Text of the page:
Prime Minister David Cameron defends his stance on Europe, as a group of Conservative backbenchers calls on him to renegotiate Britain’s membership of the EU.
Taunted by Labour leader Ed Miliband in the Commons ahead of the prime minister’s keynote speech on Europe on Friday, Mr Cameron said he believed Britain was “better off within the European Union”, but that it should also argue for changes that were in the national interest.
The prime minister was also criticised by Mr Miliband’s brother David, the former foreign secretary, who told Channel 4 News: “I really think there’s rarely been a more cack-handed approach to a serious policy issue than we’ve seen in the last couple of years.
“All of this emanates from the prime minister picking a fight against 81 of his backbenchers, losing it because they revolted against him, and then living in fear of what they’re going to do in the future.”
Ed Miliband quoted Mr Cameron as saying in his early days as Tory leader that his party’s problem was that “they spend far too much of their time banging on about Europe”.
He asked him if he was “glad those days are over”, to which the prime minister responded that “massive change” was now taking place across Europe and there was an opportunity to “maximise Britain’s national interest” and “consult the public about that”.
In his speech in Amsterdam, the prime minister is expected to say that he will seek to achieve a new relationship with the EU, which he will put before the British people in a referendum if his party wins the 2015 election.
The European Union without Britain is pretty much the same as fish without chips. Finnish Prime Minister Jyrki Katainen
This would amount to an in/out plebiscite on Britain’s membership of the EU.
This prompted Finnish Prime Minister Jyrki Katainen to say: “The European Union without Britain is pretty much the same as fish without chips. It’s not a meal anymore.”
In a manifesto published on Wednesday, the Fresh Start group, made up of more than 100 Tory MPs, said “the status quo is no longer an option” and the prime minister should focus on a “robust but achievable renegotiation of our terms of membership”.
The prime minister is reported to have told Tory cabinet ministers that they will be free to campaign for and against an exit. There are thought to be up to nine Conservative members of the cabinet who favour withdrawal if renegotiation does not succeed.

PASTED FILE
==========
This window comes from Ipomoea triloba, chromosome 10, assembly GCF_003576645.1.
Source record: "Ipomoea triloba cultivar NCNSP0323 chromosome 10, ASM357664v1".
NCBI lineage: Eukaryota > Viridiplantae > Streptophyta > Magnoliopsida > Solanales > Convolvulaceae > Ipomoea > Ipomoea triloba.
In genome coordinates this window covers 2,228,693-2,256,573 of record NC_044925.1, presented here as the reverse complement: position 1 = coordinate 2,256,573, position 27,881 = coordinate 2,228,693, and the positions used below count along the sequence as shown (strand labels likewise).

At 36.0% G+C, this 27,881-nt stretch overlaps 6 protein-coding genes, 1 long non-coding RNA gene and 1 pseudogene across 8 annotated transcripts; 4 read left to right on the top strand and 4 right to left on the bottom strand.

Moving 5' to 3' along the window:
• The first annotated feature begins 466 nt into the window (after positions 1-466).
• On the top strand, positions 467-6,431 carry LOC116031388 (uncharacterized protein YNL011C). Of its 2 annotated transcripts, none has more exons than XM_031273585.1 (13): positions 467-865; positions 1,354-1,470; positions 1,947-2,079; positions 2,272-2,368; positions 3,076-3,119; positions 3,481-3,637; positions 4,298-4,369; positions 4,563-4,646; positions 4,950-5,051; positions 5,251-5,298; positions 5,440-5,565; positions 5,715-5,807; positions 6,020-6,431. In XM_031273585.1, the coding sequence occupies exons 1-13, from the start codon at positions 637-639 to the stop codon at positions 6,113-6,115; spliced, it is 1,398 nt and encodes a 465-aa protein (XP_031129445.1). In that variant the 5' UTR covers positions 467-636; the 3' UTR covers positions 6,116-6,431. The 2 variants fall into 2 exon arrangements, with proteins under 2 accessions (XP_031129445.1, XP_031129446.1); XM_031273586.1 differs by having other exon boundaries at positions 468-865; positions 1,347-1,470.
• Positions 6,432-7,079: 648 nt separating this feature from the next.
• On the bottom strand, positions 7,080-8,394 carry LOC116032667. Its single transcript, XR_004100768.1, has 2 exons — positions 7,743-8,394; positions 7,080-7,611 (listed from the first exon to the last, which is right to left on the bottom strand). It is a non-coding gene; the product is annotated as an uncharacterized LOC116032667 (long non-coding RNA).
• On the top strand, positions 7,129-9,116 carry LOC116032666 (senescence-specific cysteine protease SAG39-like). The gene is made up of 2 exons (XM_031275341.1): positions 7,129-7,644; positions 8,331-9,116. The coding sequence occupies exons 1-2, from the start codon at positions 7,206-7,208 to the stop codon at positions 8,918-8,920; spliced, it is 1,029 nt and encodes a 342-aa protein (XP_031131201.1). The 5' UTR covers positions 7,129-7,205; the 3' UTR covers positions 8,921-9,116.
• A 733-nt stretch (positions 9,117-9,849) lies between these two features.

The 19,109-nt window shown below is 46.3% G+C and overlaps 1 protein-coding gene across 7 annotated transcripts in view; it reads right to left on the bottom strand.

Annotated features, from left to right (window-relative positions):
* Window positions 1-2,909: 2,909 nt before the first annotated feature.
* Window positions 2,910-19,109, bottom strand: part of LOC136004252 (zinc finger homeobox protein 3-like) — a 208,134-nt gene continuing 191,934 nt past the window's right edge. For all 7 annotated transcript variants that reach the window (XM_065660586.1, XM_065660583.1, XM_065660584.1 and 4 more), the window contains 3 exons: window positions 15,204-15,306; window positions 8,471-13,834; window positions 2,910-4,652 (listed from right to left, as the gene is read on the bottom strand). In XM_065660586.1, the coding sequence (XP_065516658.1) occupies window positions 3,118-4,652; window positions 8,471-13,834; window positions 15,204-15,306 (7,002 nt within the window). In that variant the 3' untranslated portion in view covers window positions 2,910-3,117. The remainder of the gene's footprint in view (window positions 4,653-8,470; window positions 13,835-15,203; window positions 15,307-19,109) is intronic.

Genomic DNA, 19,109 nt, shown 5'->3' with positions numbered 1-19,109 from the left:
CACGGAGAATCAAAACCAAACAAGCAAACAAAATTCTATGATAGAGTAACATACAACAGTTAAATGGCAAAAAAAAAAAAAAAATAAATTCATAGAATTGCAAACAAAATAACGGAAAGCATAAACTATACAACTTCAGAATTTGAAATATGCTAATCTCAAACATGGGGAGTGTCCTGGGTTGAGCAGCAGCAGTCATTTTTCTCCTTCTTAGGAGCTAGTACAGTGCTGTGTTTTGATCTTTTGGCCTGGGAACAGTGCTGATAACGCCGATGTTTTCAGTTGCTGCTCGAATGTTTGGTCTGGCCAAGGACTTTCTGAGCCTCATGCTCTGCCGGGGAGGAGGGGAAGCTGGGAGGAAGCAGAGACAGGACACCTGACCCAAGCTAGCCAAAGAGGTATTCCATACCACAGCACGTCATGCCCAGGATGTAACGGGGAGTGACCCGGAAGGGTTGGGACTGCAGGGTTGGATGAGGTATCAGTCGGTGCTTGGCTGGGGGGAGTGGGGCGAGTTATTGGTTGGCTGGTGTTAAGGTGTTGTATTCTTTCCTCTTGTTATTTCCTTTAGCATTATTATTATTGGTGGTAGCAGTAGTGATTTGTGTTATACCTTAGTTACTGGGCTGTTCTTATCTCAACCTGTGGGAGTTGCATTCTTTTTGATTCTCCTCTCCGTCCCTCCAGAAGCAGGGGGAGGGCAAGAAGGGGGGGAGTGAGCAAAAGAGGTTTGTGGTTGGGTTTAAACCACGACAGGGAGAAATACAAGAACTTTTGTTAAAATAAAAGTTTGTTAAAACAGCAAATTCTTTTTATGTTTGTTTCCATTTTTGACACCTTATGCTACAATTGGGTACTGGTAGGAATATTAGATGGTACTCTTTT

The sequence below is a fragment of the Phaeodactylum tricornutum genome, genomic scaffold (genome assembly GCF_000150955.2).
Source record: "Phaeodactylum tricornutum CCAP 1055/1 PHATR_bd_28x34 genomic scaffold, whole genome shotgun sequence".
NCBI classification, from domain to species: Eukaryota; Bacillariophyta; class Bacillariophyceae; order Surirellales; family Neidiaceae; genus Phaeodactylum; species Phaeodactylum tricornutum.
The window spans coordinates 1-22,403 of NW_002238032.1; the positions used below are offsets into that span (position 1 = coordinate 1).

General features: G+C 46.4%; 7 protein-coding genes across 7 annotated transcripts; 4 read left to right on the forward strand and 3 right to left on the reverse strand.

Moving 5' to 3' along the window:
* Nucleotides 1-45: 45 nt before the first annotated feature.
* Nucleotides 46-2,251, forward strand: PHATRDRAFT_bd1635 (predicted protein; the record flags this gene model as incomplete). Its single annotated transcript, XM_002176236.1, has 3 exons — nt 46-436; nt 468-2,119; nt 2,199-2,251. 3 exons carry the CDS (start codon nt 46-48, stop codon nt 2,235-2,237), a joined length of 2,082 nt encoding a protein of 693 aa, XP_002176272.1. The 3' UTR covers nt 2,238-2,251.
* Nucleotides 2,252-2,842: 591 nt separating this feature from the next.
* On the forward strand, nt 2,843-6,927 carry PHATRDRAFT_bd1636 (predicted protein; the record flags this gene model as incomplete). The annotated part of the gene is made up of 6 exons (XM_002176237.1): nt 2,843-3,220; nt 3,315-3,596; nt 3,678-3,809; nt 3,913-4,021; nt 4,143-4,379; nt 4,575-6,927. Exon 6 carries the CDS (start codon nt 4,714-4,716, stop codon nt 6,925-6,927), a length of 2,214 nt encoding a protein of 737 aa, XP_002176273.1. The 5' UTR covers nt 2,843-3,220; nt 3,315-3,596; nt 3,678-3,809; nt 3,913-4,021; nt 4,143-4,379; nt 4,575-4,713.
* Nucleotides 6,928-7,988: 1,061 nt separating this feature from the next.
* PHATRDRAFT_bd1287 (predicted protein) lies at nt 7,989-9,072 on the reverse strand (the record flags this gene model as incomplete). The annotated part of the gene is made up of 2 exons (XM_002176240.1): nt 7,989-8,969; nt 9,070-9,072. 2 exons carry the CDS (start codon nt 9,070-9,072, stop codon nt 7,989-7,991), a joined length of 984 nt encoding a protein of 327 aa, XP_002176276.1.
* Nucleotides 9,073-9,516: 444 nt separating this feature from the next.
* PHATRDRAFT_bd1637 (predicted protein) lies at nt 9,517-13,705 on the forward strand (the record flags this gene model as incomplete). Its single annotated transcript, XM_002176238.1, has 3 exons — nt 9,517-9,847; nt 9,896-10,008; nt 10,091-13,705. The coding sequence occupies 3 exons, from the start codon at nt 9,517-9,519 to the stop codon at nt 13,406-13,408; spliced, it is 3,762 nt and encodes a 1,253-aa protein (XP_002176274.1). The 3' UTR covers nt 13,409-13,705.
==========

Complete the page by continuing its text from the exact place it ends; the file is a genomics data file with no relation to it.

Mr Cameron’s stance has opened up splits within the Conservatives, with Ken Clarke and Lord Heseltine concerned that he is taking risks which could see Britain withdrawing from Europe, a scenario Mr Cameron says he wants to avoid.
Mr Miliband teased him about these splits, but the prime minister said it was “no secret” that he and Lord Heseltine disagreed about Europe.
The Fresh Start group argues that Mr Cameron should press for five revisions to EU treaties.
These revisions include an “emergency brake” for all member states on financial services issues, repatriation of powers on social and employment law (including the working time directive), a British opt-out from policing and criminal justice measures, a new legal safeguard for the single market, and the abolition of the Strasbourg parliament.
One of Mr Cameron’s closest allies, Foreign Secretary William Hague, gave his backing to the group’s ideas in a foreword to its manifesto.
He described the manifesto as a “well-researched and well-considered document full of powerful ideas for Britain’s future in Europe”, adding: “”Many of the proposals are already government policy, some could well become future government or Conservative party policy and some may require further thought.”
Fresh Start is fronted by George Eustice, a former aide to Mr Cameron, who said: “Although it would be a mistake for the prime minister to set out a detailed shopping list this far in advance of any negotiations, these proposals are intended to stimulate debate, to highlight those areas where change is required and also to help inform the government’s ongoing balance of competences review.”
As a self-confessed Euro-sceptic, Mr Cameron is likely to have sympathy for Fresh Start’s demands, but this puts him at odds with his Liberal Democrat coalition partners and many senior figures in the business community.
In his speech, the prime minister is expected to argue for a reformed EU without making specific demands. If he wins the next election, he would seek a renegotiation which would go to a vote in 2018.
Mr Cameron is also under pressure from the rise of Ukip in recent elections, but the Americans and Germans have voiced concern about a possible exit from the EU.